In just the last twelve months, Linux Mint has surpassed Ubuntu as the most popular open source operating system on open source ranking website DistroWatch. Why, you ask? Perhaps because the latter has been looking with a new perspective on the user interface, and begun aiming at mobile platforms instead. However, note that Linux Mint is actually built on Ubuntu, so it has quite a few of Ubuntu’s advantages while doing away with some of its shortcomings, and serving up a plethora of multimedia codecs.
Version 12 of the Mint distro, “Lisa” is now available, escorting in with it a new desktop based on Gnome 3 with some Mint-specific improvements and an open source-friendly search engine called DuckDuckGo. Also, the extras from Ubuntu make Linux Mint 12 take up a bit more space than usual , but you get to use a solid desktop interface that isn’t trying to do something crazy.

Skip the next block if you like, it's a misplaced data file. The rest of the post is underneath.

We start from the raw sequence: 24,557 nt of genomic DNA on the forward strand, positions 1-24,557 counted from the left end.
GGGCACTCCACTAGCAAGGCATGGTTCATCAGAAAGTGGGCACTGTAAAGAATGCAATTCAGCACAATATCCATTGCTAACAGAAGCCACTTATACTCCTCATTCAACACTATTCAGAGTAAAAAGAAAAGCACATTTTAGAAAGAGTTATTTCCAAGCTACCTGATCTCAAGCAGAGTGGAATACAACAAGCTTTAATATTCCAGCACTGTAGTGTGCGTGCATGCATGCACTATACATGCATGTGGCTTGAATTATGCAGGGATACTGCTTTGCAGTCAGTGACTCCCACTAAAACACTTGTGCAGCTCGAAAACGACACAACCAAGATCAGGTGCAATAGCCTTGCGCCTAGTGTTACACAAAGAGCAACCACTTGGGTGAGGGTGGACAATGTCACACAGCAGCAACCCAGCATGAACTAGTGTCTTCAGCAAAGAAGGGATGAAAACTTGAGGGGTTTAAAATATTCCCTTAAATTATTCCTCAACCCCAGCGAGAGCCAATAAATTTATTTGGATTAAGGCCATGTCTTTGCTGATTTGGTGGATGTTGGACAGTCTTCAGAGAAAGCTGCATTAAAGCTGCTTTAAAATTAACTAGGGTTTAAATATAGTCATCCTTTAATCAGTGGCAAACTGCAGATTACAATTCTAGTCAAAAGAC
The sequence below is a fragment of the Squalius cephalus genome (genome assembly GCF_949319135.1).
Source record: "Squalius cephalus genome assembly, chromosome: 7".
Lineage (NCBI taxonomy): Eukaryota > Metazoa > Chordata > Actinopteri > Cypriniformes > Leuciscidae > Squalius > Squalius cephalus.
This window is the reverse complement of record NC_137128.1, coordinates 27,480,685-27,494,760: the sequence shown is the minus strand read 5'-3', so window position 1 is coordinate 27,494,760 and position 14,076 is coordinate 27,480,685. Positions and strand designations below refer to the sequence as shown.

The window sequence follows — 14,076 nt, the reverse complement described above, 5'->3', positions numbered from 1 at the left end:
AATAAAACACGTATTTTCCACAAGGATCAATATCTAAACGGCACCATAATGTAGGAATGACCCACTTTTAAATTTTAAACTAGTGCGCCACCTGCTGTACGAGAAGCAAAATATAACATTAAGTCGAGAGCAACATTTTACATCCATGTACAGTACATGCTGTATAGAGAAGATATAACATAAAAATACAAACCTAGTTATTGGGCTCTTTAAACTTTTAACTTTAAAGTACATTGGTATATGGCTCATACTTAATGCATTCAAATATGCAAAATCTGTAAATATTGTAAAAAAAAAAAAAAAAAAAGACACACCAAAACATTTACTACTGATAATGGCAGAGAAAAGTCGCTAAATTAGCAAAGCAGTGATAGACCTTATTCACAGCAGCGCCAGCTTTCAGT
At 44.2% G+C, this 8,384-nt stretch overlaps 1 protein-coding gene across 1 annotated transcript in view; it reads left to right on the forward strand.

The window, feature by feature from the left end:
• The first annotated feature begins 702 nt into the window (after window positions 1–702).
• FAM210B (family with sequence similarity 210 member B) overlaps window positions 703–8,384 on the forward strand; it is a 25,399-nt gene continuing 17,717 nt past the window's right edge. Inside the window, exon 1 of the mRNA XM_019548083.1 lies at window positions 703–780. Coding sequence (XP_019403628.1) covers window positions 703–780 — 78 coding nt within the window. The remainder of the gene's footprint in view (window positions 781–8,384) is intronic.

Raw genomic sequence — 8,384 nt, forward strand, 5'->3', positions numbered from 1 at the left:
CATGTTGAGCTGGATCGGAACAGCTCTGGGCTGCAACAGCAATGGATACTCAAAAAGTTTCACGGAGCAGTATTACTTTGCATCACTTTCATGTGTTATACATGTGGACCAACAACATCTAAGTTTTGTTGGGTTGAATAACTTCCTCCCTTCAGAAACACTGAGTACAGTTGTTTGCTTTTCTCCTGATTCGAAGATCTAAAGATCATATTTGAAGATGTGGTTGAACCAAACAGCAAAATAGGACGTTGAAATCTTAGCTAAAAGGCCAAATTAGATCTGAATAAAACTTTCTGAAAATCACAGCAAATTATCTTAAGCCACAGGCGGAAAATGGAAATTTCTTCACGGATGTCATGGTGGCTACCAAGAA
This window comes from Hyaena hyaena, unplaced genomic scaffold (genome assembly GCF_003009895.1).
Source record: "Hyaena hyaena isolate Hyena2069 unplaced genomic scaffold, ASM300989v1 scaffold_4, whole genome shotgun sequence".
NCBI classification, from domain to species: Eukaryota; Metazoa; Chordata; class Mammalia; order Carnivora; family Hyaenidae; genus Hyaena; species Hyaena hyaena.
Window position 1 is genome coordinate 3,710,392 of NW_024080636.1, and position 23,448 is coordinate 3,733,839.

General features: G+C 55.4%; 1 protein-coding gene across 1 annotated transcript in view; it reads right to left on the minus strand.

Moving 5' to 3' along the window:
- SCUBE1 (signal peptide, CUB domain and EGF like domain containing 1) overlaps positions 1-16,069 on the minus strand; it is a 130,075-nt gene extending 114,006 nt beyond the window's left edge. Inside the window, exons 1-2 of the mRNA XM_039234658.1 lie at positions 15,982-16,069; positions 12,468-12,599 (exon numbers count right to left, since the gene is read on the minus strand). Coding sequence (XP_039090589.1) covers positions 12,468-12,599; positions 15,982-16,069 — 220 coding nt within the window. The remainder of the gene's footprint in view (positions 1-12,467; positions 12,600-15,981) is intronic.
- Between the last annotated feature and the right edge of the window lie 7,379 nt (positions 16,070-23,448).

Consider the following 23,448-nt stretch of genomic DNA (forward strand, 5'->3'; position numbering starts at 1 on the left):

The rudimentary system requirements to run Linux Mint 12 are as follows:
x86 processor (Linux Mint 64-bit requires a 64-bit processor. Linux Mint 32-bit works on both 32-bit and 64-bit processors).
512 MB RAM (1GB recommended for a comfortable usage).
5 GB of disk space
Graphics card capable of 800×600 resolution
CD/DVD drive or USB port
You can download the most recently released version of Linux Mint 12 “Lisa” here from the official Linux Mint Blog here. Do any SlashGear readers use Linux? Do any of you use either Ubuntu or Mint? Why either distro? Why Linux, instead of OS X or Windows? Leave your thoughts and comments in the comment section below.